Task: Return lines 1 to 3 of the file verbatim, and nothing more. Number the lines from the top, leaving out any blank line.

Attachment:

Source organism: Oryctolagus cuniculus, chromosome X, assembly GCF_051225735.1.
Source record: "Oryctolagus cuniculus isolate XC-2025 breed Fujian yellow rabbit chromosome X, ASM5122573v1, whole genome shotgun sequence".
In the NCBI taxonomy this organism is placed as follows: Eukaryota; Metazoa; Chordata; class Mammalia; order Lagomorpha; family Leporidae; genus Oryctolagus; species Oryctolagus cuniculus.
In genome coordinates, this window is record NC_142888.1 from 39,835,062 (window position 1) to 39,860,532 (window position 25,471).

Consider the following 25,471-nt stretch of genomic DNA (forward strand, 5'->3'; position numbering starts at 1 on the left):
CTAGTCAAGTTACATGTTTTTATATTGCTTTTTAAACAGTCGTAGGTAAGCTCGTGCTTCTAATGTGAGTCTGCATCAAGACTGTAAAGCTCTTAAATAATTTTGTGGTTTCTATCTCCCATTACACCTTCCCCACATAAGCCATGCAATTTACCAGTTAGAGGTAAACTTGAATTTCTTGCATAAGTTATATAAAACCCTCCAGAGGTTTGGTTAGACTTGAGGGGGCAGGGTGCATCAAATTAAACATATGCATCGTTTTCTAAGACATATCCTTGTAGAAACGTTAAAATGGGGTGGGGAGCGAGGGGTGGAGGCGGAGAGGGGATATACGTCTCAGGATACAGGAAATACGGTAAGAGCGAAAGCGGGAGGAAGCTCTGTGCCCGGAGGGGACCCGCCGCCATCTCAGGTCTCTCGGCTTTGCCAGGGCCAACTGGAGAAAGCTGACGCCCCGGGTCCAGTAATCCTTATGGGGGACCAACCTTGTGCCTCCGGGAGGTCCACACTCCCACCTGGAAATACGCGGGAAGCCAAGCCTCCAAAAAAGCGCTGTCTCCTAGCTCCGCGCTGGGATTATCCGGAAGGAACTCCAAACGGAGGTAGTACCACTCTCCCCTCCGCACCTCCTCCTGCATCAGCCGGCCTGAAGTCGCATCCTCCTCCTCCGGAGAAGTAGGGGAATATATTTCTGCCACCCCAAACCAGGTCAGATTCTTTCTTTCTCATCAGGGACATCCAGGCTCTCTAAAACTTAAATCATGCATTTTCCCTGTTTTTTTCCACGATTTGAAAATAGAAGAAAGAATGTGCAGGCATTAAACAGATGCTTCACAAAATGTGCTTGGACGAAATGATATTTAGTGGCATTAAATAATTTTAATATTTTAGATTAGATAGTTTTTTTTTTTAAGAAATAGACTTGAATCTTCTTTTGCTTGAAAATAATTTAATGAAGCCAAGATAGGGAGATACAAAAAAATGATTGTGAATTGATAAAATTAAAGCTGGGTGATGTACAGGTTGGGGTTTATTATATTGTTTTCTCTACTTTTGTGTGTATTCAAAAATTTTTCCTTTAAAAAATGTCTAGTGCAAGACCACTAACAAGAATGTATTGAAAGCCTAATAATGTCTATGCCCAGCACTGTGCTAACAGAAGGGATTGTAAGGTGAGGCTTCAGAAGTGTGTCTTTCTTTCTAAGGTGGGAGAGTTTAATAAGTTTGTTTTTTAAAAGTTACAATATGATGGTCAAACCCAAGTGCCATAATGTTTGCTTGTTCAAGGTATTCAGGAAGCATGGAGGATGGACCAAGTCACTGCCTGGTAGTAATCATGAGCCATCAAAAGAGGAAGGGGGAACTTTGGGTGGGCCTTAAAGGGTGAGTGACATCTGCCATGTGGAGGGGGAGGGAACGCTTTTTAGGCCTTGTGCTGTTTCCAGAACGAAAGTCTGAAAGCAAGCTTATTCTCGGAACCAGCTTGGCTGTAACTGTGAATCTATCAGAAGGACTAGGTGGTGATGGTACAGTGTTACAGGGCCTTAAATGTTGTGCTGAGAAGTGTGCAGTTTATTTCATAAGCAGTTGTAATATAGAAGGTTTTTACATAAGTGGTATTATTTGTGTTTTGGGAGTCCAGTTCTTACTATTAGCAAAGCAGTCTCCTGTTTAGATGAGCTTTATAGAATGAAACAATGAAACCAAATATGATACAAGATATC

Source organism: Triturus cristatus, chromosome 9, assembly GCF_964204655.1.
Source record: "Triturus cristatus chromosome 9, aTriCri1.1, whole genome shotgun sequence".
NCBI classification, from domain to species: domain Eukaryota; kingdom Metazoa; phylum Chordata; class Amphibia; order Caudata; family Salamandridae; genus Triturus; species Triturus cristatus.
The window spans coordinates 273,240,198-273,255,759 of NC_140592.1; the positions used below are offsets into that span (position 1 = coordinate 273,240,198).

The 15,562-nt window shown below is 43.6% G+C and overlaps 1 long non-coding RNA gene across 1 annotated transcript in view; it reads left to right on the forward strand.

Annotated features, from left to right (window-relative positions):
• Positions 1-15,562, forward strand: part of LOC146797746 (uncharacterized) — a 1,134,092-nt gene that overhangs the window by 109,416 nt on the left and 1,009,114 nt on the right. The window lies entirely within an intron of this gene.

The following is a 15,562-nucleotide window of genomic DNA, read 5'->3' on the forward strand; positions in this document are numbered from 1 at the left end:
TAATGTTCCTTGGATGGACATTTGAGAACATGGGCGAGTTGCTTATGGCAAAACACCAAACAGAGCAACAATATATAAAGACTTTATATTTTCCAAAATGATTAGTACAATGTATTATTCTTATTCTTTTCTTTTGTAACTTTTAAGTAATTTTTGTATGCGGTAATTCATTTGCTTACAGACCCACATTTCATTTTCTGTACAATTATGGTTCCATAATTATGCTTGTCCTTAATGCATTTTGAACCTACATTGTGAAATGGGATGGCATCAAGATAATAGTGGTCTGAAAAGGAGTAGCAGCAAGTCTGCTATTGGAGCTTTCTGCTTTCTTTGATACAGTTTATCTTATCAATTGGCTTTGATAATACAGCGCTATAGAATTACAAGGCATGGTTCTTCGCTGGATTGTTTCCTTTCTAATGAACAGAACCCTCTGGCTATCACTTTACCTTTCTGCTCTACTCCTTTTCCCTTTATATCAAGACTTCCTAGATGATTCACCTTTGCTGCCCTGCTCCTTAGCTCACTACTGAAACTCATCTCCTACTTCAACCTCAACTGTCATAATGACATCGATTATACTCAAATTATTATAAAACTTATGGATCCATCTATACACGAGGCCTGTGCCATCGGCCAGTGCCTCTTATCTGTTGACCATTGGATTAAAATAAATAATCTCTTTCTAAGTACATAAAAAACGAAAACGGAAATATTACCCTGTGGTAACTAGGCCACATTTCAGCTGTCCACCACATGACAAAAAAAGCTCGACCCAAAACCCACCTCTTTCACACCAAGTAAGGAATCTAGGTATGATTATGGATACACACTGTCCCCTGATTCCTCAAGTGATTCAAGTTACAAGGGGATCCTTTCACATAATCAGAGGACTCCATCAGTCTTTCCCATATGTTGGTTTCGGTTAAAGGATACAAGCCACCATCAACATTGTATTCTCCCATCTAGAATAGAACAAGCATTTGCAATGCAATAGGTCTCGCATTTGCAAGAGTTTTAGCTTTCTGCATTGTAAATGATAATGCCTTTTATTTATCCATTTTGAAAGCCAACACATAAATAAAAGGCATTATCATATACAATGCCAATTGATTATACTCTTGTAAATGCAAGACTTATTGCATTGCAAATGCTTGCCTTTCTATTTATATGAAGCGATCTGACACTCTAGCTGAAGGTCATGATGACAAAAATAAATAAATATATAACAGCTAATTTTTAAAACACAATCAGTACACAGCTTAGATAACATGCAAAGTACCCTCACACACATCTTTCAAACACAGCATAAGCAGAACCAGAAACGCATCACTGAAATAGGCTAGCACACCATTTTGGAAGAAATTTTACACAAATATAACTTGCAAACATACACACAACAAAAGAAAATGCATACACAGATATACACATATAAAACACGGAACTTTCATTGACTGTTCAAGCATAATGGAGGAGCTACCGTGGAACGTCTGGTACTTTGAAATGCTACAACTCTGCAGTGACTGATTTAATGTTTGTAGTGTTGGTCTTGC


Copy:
Source organism: Oryctolagus cuniculus, chromosome X, assembly GCF_051225735.1.
Source record: "Oryctolagus cuniculus isolate XC-2025 breed Fujian yellow rabbit chromosome X, ASM5122573v1, whole genome shotgun sequence".
In the NCBI taxonomy this organism is placed as follows: Eukaryota; Metazoa; Chordata; class Mammalia; order Lagomorpha; family Leporidae; genus Oryctolagus; species Oryctolagus cuniculus.